A Primer on Esoteric Programming Languages

There are a few programming languages like Ruby and JavaScript I use day to day that just get work done. There are others that are wonderfully expressive like Scala and Clojure, but which I find few opportunities to use.

This post is not about any of those programming languages. This post is about more esoteric languages — ones that I will never use for practical purposes.

These are languages that exist not to get work done, but to have fun. If you ask yourself “Why?” you are probably missing the point. The question is more often, “Why Not?”

Six Esoteric Programming Languages


Possibly the oldest esoteric programming language, but still one of my favorites. INTERCAL’s original design goals were to be as odd as possible. Given the primary control flow statements are NEXT, RESUME, FORGET, and COME FROM, they appear to have been quite successful. The language enforces good manners by requiring the programmer to prefix statements with PLEASE. If the compiler detects that the programmer is being excessively polite, however, you will also get an error message.

Hello World with INTERCAL

Some particularly enterprising individuals have even managed to invent a web platform for INTERCAL, INTERCAL on Interstates.


Unlambda is a language that takes the concept of a functional programming language to its very extremes. It is a purely functional language in the most absolute sense of the phrase. The only programming constructs you have to work with are functions. This strictness actually provides a strange sort of beauty to the language model. Numbers are represented as church numerals.

Hello World with Unlambda


Chef is kind of a unique esoteric language, in that it’s not actually overly difficult to interpret. Chef programs resemble recipes, though on close examination, they are not always very sensible. The language is a fairly basic stack language, in which you put ingredients (values) into a mixing bowl (stack), combine them with some operation, and bake the result to perform the computation.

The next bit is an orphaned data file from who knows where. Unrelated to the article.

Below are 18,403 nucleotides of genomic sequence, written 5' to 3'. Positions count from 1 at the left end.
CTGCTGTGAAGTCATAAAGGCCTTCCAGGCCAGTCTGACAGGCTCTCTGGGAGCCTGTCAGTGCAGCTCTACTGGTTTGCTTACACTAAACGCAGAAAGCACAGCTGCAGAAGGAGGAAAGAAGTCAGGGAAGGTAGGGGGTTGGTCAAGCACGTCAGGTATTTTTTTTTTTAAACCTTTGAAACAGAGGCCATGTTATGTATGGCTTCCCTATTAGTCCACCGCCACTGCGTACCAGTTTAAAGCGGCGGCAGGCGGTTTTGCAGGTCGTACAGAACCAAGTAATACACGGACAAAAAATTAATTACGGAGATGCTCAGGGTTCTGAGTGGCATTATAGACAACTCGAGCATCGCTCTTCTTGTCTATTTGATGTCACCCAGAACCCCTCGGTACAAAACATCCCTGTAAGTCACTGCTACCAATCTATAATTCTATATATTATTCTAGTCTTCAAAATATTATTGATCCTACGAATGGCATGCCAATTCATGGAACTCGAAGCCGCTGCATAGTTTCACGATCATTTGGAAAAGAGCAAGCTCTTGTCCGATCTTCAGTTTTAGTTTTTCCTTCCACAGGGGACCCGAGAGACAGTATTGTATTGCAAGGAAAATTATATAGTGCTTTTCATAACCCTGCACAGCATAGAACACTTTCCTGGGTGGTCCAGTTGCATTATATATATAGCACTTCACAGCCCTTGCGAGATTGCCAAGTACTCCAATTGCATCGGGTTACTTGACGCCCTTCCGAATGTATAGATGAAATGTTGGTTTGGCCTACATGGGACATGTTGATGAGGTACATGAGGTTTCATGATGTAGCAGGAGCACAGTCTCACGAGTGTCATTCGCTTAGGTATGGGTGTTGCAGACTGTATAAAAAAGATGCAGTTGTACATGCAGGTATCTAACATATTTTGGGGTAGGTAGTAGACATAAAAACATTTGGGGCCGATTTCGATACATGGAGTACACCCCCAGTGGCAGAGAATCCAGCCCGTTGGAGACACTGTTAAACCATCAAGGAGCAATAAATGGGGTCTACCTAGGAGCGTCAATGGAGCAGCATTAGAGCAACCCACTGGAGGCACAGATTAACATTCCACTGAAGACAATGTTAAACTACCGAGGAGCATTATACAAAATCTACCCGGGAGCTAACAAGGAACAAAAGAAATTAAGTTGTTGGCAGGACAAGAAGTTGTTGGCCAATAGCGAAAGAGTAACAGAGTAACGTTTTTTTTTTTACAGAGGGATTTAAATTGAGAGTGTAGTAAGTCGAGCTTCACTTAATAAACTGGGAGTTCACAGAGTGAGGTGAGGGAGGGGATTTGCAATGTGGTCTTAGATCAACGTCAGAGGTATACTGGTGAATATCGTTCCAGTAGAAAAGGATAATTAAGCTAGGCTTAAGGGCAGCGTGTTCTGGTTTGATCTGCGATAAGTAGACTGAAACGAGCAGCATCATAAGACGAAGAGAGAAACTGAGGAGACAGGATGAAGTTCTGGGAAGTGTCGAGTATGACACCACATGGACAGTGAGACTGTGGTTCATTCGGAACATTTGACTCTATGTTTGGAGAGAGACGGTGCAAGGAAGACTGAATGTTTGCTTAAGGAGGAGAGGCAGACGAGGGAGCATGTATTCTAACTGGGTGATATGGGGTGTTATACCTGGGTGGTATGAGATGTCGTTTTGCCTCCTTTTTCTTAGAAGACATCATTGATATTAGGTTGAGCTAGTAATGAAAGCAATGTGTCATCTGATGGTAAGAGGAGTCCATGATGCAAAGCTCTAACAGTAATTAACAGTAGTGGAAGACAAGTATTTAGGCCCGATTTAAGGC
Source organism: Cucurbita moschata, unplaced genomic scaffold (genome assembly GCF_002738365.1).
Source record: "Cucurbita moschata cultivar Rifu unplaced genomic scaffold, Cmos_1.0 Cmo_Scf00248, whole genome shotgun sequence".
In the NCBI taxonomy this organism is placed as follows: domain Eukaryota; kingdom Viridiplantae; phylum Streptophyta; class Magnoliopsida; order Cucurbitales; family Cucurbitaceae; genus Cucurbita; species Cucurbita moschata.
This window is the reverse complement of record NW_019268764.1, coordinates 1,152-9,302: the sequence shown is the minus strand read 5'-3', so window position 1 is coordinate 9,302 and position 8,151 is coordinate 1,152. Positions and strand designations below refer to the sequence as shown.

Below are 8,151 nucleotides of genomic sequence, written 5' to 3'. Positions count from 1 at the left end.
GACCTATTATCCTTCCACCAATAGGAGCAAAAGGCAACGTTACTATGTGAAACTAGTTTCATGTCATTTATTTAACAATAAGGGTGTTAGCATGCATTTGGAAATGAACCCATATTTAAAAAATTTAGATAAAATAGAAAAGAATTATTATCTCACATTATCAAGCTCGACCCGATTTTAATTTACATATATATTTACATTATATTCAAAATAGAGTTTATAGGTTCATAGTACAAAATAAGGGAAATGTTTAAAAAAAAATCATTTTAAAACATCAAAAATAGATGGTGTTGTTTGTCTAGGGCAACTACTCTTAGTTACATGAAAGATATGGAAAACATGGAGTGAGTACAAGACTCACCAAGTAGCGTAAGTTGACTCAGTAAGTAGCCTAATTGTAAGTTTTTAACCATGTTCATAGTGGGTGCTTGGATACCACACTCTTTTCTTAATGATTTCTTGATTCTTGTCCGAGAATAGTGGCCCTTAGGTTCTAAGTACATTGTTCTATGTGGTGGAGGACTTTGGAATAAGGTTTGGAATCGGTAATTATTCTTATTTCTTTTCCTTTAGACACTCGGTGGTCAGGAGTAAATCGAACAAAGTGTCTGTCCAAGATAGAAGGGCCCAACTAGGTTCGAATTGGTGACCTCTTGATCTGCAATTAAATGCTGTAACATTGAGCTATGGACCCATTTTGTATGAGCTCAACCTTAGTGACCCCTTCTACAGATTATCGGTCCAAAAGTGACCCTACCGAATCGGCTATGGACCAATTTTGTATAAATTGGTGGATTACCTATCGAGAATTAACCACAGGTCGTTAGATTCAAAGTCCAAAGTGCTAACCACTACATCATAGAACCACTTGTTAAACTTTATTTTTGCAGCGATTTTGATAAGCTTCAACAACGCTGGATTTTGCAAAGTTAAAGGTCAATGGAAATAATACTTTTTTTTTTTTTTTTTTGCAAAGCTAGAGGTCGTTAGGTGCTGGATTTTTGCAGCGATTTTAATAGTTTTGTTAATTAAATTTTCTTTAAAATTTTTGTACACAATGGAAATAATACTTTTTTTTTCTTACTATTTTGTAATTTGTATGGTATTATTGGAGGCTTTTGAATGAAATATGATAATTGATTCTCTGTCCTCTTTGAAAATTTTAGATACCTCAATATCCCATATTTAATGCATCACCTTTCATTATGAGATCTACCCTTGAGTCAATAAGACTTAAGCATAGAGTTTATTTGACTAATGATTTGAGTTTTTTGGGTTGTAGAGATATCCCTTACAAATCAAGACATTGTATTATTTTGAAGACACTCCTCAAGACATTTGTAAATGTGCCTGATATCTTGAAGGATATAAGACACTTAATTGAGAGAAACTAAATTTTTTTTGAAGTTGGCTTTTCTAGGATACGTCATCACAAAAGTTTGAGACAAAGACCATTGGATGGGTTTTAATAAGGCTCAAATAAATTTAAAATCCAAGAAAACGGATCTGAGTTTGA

Hello World in Chef


The Shakespeare programming language is, as you might expect, designed to read like Shakespeare. At first glance, most programs actually do a pretty good job at this. In Shakespeare, actors serve as variables, and acts and scenes are labels that can be jumped to with a phrase like “Let us proceed to.”

Hello World in Shakespeare


Whitespace is a programming language in which only whitespace is a valid programming character. All alphanumeric and standard symbolic symbols are treated as comments. This leads to some interesting possibilities around embedding whitespace programs within other programs.

Hello World in Whitespace (with syntax highlighting)


One of the most popular esoteric languages, BF only consists of 8 single-byte commands. Combined, these eight instructions are turing complete. The somewhat vulgar name is a reference to the effect trying to program in the language has on one’s brain. The largest collection of BF resources can be found at the BF Archive

Hello World in BF


Several of these languages, particularly Whitespace and BF are actually reasonably well supported. BF in particular has interpreters, compilers, and transpilers on pretty much every platform you can think of.

Even more strange and odd programming languages can be found at Esolang, and a good overview can be found at the esoteric programming language wikipedia page.

While these languages may not be useful for general programming, they can be quite useful to help think about programming paradigms in a different fashion. They also make excellent targets for learning about parsing, lexing, and compiling. Do you have a favorite esoteric language not mentioned above? Give me a shout in the comments.

  • Archenoth says:

    I was always amused by FIM++, a language that was designed to look like letters about lessons learned about something.

    • Mitchell Johnson Mitchell Johnson says:

      I hadn’t heard of FIM++ before, but it’s quite a good one. Thanks for sharing!

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